Kahneman's Mind-Clarifying Strangers: System 1 & System 2

Kahneman's Mind-Clarifying Strangers: System 1 & System 2


Feeling is a form of thinking. Both are ways we process information, but feeling is faster. That’s the crux of Daniel Kahneman’s mind-clarifying work. It won a psychologist an economics Nobel. And strange labels helped.

In Thinking, Fast and Slow, Kahneman wrestles with flawed ideas about decision making. “Social scientists in the 1970s broadly accepted two ideas about human nature. First, people are generally rational…Second, emotions…explain most of the occasions on which people depart from rationality.” But research has “traced [systematic] errors to the… machinery of cognition…rather than corruption…by emotion.”

Kahneman sidesteps centuries of confusion (and Freudian fictions) by using new—hence undisputed—terms: the brilliantly bland “System 1” and “System 2.” These strangers help by forcing you to ask about their attributes. System 1 “is the brain’s fast, automatic, intuitive approach, System 2 “the mind’s slower, analytical mode, where reason dominates.” Kahneman says “System 1 is...more influential…guiding…[and]...steering System 2 to a very large extent.”

The measurable features of System 1 and System 2 cut across prior categories. Intuitive information-processing has typically been considered irrational, but System 1’s fast thinking is often logical and useful (“intuition is nothing more and nothing less than recognition”). Conversely, despite being conscious and deliberate System 2 can produce poor (sometimes irrational) results.

Kahneman launched behavioral economics by studying these systematic “cognitive biases.” He was astonished that economists modeled people as “rational, selfish, with tastes that don’t change,” when to psychologists “it is self-evident that people are neither fully rational nor completely selfish, and that their tastes are anything but stable.”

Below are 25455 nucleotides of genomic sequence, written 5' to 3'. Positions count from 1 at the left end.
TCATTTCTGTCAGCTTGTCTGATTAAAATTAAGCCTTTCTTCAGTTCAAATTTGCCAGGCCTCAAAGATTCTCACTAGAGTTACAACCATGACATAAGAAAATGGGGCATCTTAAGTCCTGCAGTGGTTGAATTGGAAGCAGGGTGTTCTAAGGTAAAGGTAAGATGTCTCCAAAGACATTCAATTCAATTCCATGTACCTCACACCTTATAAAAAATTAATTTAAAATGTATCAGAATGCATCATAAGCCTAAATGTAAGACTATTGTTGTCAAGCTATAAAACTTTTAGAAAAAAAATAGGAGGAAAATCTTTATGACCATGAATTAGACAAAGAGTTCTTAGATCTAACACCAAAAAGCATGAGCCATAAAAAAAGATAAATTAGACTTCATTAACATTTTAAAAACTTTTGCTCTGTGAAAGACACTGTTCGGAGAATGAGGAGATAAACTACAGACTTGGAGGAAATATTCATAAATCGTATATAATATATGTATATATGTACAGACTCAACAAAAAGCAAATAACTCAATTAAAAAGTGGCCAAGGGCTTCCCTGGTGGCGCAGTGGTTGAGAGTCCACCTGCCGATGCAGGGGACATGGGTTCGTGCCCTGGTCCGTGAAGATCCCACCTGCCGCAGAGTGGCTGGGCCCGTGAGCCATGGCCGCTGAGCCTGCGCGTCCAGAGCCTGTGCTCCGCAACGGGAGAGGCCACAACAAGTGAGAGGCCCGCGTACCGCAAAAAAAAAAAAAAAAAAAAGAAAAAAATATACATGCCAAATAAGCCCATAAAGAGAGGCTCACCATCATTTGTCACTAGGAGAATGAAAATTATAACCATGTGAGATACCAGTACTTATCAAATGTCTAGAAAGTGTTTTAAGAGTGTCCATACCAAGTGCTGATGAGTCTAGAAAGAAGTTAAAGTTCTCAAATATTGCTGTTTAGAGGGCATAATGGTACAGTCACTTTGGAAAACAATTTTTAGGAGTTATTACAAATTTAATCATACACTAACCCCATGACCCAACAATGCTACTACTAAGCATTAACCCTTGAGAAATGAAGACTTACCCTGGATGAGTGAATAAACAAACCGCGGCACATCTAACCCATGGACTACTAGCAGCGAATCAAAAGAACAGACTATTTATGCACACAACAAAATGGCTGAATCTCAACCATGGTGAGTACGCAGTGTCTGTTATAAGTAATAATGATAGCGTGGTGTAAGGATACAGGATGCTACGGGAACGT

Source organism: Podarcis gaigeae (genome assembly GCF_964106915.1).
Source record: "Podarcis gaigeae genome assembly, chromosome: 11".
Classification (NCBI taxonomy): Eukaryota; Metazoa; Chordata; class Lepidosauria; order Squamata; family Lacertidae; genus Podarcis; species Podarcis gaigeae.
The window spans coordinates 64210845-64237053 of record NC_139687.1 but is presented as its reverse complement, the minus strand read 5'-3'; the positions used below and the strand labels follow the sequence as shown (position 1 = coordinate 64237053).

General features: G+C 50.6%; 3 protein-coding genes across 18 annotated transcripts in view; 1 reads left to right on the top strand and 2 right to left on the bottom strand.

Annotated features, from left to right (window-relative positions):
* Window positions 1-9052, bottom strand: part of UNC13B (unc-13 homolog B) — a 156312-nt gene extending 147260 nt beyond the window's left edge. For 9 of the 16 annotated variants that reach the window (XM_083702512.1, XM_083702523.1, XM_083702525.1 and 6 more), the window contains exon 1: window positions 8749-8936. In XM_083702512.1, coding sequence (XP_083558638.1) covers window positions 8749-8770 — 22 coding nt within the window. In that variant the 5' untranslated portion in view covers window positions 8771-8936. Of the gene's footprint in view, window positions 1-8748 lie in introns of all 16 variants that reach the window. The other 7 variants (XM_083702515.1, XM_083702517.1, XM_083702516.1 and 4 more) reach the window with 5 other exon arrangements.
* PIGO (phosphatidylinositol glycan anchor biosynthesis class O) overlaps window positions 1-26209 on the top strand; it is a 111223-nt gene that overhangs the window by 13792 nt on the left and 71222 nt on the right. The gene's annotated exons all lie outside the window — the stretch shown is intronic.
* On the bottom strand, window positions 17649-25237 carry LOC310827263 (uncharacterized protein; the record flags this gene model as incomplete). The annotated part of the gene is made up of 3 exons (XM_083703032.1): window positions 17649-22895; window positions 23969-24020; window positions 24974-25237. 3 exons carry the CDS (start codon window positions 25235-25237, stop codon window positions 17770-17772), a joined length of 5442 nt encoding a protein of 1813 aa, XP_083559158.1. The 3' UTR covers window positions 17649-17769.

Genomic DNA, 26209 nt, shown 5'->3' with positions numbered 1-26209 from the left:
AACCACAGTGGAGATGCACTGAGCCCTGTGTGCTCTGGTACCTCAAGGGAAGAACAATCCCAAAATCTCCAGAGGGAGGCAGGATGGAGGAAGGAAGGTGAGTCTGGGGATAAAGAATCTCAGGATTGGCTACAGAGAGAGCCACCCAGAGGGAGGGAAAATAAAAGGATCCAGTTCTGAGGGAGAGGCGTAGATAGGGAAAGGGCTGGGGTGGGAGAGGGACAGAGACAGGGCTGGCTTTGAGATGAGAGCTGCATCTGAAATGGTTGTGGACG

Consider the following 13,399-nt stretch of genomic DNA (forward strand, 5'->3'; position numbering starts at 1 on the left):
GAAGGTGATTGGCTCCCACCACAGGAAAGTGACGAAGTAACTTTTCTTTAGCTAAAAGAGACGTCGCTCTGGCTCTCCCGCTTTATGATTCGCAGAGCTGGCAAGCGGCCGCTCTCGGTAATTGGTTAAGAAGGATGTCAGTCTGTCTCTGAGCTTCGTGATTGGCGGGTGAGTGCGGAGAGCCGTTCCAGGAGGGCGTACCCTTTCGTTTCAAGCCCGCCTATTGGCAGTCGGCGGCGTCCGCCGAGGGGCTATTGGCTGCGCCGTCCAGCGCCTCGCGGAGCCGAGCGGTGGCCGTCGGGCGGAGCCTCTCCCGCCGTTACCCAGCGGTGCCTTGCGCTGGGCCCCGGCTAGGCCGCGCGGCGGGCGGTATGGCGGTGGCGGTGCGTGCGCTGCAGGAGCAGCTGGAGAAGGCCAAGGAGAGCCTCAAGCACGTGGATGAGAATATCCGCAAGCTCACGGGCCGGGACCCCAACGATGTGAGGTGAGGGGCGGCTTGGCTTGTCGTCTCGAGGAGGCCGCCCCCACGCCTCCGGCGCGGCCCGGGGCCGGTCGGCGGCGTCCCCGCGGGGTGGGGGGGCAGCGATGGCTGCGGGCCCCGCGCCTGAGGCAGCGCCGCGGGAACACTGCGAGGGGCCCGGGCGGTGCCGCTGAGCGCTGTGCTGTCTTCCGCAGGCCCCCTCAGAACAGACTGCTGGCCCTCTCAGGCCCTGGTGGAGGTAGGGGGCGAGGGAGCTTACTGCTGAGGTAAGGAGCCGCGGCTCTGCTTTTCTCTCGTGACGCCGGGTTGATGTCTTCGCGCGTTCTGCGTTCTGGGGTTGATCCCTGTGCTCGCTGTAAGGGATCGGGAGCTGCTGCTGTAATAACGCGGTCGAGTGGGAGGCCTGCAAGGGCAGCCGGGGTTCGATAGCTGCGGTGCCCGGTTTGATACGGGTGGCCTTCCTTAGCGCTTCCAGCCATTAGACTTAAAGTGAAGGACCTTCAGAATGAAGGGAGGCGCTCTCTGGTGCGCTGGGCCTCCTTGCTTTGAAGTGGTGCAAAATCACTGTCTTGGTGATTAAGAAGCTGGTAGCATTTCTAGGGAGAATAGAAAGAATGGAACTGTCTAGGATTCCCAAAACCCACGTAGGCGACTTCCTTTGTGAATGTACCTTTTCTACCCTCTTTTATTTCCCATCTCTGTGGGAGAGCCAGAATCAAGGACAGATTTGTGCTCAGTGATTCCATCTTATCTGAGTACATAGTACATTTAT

Kahneman’s potentially paradigm-tipping work has limitations. It is light on evolution, e.g focusing on numerically framed decisions discounts that we didn't evolve to think numerically. Math is a second nature skill, requiring much System 2 training (before becoming a System 1 skill). Also, we evolved to often act without System 2 consciously deciding (habits are triggered by System 1). Indeed cognitive biases might be bad System 1 habits rather than built in brain bugs. And cognitive biases have two sources of error, the observed behavior and what economists suppose is “rational.”

Those limitations aside, whenever pondering cognition, bear in mind the distinct traits of System 1 and System 2. Mapping mental skills (and the mini-skills they consist of) onto those labels can clarify your thinking about thinking.

 

Illustration by Julia Suits, The New Yorker Cartoonist & author of The Extraordinary Catalog of Peculiar Inventions.

The mystery of the Bermuda Triangle may finally be solved

Meteorologists propose a stunning new explanation for the mysterious events in the Bermuda Triangle.

Surprising Science

One of life's great mysteries, the Bermuda Triangle might have finally found an explanation. This strange region, that lies in the North Atlantic Ocean between Bermuda, Miami and San Juan, Puerto Rico, has been the presumed cause of dozens and dozens of mind-boggling disappearances of ships and planes.

Keep reading Show less

America of the 1930s saw thousands of people become Nazi

Nazi supporters held huge rallies and summer camps for kids throughout the United States in the 1930s.

Meeting of the German American Bund held at Madison Square Garden, New York City, 20th February 1939.

Credit: Photo by FPG/Archive Photos/Getty Images
Politics & Current Affairs
  • During the 1930s, thousands of Americans sympathized with the Nazis, holding huge rallies.
  • The rallies were organized by the American German Bund, which wanted to spread Nazi ideology.
  • Nazi supporters also organized summer camps for kids to teach them their values.
Keep reading Show less

Coffee and green tea may lower death risk for some adults

Tea and coffee have known health benefits, but now we know they can work together.


Credit: NIKOLAY OSMACHKO from Pexels
Surprising Science
  • A new study finds drinking large amounts of coffee and tea lowers the risk of death in some adults by nearly two thirds.
  • This is the first study to suggest the known benefits of these drinks are additive.
  • The findings are great, but only directly apply to certain people.
Keep reading Show less
Surprising Science

Why San Francisco felt like the set of a sci-fi flick

But most city dwellers weren't seeing the science — they were seeing something out of Blade Runner.

Scroll down to load more…
Quantcast